||This powerful 280W lamp was unique to GEC's SOI range. It achieves its impressive output by making use of two 140-watt discharge tubes within the same outer envelope. There is insufficient room to accommodate the usual heat-insulating glass sleeves and this, combined with the self-absorption of some of the light from one discharge tube by the tube adjacent to it leads to a drop in efficacy vs the usual 140W model. However when operated at full power the penalty was less than expected, due to the fact that the two discharge tubes help to keep each other warm.
Introduced in 1959, the primary reason for this lamp was to offer high light output from existing 140W lanterns - it is much shorter than Philips' 5-foot long 300W SOI alternative. It also offered streetlighting authorities the opportunity to reduce electricity consumption as road traffic volumes eased late into the night, by simply switching off one discharge tube and therefore halving power consumption. Alternatively if both discharge tubes are connected in parallel, only one will ever strike up, and it was possible to double the lamp maintenance period by equipping each lantern with an auxiliary discharge tube - albeit with a drop in efficacy.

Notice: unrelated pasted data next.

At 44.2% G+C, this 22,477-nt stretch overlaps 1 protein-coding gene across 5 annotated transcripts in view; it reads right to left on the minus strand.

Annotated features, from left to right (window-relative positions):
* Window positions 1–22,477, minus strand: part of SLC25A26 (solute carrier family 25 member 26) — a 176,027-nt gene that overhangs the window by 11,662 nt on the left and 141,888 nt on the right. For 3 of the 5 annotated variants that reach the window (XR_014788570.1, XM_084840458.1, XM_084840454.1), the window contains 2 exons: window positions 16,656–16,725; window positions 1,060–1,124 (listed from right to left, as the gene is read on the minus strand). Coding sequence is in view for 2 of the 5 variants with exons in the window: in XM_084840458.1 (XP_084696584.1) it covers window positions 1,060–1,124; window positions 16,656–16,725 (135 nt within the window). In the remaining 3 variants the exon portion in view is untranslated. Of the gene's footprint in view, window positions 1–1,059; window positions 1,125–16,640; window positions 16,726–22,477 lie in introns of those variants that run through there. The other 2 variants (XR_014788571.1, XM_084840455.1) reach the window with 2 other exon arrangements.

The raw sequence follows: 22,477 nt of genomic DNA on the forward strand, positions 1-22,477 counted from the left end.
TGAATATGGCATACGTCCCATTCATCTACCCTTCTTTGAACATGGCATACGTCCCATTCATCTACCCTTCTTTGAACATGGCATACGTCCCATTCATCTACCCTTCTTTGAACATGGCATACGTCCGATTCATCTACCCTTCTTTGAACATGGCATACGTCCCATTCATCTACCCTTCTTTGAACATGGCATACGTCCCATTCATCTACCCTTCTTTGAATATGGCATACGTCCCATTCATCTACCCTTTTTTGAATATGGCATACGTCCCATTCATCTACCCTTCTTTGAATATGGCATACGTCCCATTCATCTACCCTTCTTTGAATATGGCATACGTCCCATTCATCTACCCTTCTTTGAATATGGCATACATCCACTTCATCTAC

Perhaps because of the expense of this lamp, or the fact that there was insufficient room to incorporate any heat-reflecting glass sleeves to boost efficiency, or simply because of its complexity, fragility and considerable weight, it never achieved wide acceptance. Its requirement for two ballasts and duplicated wiring would also have added to the installation expense, and GEC decided to cease manufacture of this unusual product around 1969. This lamp is one of only four known examples still in existence.